Stacey Nelkin – Exactly, I think that is why most of us got into acting, directing, or writing. When we are in our dark side, we need to get it out. We need to exorcise it. – Absolutely. In recent times, you are still actively acting, but you have turned a lot of your energy to helping others with relationships. As you had mentioned, you have had some issues when you were younger and such, so one can see why you are helping people. Do you find it therapeutic, helping others with their issues?

Stacey Nelkin – Definitely! There is nothing more therapeutic than helping somebody else. I am sure you have experienced that yourself. Just giving to somebody else or talking to a friend makes you feel better. That is something you learn when training. Right now, I am trying to become a Drug and Alcohol Counselor. I am getting certified in that. That is something that we learn, is that one of the therapeutic aspects in life is helping other people.

By helping others, we are actually helping ourselves. Thank you for bringing all that up, because it is something, later in life, I found out that I love to do, and maybe have a little knack for. I also got certified as a Drama Therapist, so that ties in all my years of acting with all of my years of therapy (laughs). It involves using role play and those kinds of things to help people work on their issues. – That is actually quite interesting. Going by what you said about your background and having issues, it is something that make sense. A lot of times, people who end up in the types of fields that help people, people like psychiatrists or drug counselors, they have had these issues in the past. They have been confronted with them with a family member who was an alcoholic or some such, so people completely understand that. Out of curiosity, in your experience working in this field now, what are one of the things that you notice most about people, what their hang-ups are?

Stacey Nelkin – Oh, wow, what a great question! I think most of us have problems with being human. Part of the human condition is perfectionism – that we want to be better and we do not feel worthy. A lot of it is insecurity. Something happened to us, maybe, when we were younger, and we believe it is our fault. This can happen in a kid whose parents get a divorce. – Exactly, many blame themselves for matters.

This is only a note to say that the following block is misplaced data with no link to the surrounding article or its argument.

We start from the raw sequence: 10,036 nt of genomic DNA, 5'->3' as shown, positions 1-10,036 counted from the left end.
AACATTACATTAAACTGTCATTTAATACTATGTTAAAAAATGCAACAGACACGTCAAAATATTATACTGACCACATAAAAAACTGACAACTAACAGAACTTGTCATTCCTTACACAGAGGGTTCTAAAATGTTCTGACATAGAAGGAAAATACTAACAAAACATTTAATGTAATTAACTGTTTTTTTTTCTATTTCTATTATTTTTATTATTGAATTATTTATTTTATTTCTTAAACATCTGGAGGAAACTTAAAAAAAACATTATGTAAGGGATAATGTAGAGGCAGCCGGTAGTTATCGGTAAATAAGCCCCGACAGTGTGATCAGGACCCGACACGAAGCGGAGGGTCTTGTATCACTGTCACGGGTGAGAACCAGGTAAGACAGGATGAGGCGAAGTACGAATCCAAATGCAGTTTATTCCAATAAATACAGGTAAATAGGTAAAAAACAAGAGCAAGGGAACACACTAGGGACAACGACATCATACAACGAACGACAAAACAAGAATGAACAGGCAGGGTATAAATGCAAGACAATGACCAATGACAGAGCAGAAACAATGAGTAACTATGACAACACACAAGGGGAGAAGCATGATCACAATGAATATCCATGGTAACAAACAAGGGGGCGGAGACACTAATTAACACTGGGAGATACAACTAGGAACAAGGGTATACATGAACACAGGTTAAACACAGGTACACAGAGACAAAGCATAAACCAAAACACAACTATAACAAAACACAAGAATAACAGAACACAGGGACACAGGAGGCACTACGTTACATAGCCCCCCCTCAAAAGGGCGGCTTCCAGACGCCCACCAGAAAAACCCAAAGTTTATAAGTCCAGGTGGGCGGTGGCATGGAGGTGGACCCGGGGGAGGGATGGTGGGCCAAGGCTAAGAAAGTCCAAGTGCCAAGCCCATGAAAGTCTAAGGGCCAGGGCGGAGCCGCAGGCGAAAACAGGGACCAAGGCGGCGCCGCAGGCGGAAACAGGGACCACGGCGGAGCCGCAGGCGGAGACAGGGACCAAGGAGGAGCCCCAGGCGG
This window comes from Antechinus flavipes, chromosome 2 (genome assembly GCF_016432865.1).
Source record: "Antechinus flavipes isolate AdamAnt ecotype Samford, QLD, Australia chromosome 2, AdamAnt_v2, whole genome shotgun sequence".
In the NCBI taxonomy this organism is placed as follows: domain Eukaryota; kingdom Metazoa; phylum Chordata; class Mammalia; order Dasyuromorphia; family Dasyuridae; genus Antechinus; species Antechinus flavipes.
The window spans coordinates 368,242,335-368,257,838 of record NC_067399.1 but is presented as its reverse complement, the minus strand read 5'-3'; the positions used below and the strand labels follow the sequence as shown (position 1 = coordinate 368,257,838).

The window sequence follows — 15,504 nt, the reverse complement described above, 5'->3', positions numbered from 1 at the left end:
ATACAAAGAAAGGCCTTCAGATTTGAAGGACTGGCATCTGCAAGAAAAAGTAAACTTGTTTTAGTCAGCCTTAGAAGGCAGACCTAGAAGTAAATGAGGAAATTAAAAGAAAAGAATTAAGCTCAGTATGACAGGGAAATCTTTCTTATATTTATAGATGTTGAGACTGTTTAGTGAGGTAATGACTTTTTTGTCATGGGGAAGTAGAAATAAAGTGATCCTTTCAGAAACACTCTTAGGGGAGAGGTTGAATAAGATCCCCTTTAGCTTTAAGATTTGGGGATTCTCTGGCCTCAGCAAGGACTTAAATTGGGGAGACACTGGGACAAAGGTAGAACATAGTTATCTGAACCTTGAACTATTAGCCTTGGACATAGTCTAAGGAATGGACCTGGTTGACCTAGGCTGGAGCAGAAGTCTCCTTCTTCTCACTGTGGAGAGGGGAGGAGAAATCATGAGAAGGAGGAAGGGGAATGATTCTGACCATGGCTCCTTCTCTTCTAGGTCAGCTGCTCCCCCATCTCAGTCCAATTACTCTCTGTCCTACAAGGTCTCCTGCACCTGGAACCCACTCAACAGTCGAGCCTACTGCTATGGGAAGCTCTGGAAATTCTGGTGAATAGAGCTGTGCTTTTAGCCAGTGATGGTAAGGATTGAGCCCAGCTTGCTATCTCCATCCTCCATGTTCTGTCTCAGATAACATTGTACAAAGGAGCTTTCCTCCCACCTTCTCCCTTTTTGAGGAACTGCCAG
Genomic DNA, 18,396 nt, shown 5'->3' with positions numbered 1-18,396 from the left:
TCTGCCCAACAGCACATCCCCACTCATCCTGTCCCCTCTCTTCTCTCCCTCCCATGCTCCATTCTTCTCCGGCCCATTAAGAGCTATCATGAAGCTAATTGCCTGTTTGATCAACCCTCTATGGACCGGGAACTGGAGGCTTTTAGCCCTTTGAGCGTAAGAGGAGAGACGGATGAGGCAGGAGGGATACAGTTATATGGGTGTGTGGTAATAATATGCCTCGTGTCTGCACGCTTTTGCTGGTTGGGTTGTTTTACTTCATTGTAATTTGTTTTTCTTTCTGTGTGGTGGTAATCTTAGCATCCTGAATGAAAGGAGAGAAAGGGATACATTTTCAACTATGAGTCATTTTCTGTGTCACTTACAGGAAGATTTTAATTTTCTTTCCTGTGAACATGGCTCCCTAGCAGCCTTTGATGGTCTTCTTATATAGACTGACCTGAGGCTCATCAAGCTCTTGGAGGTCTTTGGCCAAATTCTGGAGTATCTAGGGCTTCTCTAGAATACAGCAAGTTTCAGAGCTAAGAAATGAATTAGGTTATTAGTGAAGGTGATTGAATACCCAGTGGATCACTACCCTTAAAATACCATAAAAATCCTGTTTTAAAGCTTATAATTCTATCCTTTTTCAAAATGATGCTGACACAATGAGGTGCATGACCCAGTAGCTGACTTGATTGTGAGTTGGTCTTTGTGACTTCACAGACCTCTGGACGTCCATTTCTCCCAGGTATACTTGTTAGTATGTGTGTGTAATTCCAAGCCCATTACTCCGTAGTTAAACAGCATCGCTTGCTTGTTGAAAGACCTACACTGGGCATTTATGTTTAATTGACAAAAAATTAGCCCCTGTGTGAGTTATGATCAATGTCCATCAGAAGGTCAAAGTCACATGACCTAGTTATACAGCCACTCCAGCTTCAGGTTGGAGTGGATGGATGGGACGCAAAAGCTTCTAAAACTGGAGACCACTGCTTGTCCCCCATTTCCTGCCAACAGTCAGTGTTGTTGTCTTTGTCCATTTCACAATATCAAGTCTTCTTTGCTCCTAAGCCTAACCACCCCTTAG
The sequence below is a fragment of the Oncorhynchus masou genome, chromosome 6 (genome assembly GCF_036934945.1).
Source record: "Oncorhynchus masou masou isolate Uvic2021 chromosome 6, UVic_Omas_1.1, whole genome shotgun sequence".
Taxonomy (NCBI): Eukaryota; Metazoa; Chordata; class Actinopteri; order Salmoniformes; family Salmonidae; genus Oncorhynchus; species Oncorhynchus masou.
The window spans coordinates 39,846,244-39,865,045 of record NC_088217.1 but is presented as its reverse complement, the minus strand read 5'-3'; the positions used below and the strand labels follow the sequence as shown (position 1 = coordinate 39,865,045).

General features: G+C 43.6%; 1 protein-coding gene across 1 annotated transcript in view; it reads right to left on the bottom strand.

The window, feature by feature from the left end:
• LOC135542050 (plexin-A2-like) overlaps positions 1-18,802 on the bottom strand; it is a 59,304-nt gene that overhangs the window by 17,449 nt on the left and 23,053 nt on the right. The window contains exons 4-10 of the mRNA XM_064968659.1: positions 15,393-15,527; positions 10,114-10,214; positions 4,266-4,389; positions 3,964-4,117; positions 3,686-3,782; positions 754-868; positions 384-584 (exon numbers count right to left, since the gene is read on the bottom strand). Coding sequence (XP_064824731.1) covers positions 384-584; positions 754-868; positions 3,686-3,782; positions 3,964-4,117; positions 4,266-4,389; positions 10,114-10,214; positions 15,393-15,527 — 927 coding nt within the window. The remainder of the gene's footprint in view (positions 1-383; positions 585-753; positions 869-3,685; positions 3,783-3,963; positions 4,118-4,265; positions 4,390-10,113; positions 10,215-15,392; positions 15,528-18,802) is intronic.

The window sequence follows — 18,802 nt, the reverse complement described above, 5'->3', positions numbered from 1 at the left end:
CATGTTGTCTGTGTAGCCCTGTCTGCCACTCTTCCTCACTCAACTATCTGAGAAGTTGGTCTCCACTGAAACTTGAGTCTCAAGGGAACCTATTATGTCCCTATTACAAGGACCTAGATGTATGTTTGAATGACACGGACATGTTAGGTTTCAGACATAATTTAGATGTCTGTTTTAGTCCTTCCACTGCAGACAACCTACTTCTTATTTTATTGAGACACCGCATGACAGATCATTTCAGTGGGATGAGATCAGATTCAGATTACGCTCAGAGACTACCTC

Stacey Nelkin – Right! They blame themselves, and this starts this seed of insecurity and wanting to be better and feeling like they did something wrong. It is so sad when we see things like this, because we are all imperfect. We are all odd. The more we can accept ourselves, the better off we are. We could all help each other, and then we would really be in a good place, right? – As you said, children will have these issues and blame it on themselves. This actually goes on into later on in life, because this can affect their relationships because they are insecure with themselves. They may blame themselves for certain things, or they have a complex about them.

Stacey Nelkin – Not to mention, the statistics are something like 50% – and that’s huge, people who are from families of divorce get divorced themselves. That is what they saw growing up.It perpetuates the cycle. We want to work on this as a society. –That is very interesting that you have chosen to study this in your career.  It is a great thing to do.

Stacey Nelkin – Well, I like to do both. I still act, but more of this happens, certainly, as I get older. The business is not kind to aging actresses. – That is a societal issue. In society, we look at anyone over the age of thirty-five as useless when it comes to an image.

Stacey Nelkin – It’s crazy! It is very sad, but that’s where the money is. Sex and youth sells. – It is honest. It is seen all the time, and it is pretty sad. Youth does sells. Hopefully, things will change in American culture at some point. My last question for you is pertaining to movies. covers music and Horror films. I know you said you are not really into Horror, but if you do have some favorite Horror movies, what are they?

Stacey Nelkin – Oh, wow. Well, I love/hate The Exorcist (1973)It is really pretty scary. I used to watch Tales from the Crypt (1989-1996). Yeah, I loved those, those were really good.  I grew up with, as I said, watching Dark Shadows, which was a series on TV. When I was younger, in New York, we had Chiller, a movie channel on Channel 9. They would have a hand coming up from the ground. My best girlfriend and I, we would have sleepovers and we would watch these scary movies with Vincent Price or whomever. It was this thrill, this exciting but scary thing. I like a lot of the old ones, but The Exorcist will forever be burned in my memory because those images are still with me. I can still remember the head revolving around, her vomiting, and just how scary that was.

Warner Bros.
HBO – It certainly is the type of film that sticks with the viewer. How about the music? The music alone, the atmosphere…There are so many things about it.

Stacey Nelkin – Absolutely! Her breathing that smoke. I get these fans that come up, like this one guy who came up to me and said, “God, I saw this when I was ten and it scared the hell out of me!” They love it! These images stay with people. That is pretty cool! There is something we must all love about these Horror films, because we like to be scared. It is testing ourselves on somebody. It is excitement and it is fear, all mixed. Sort of like a roller coaster.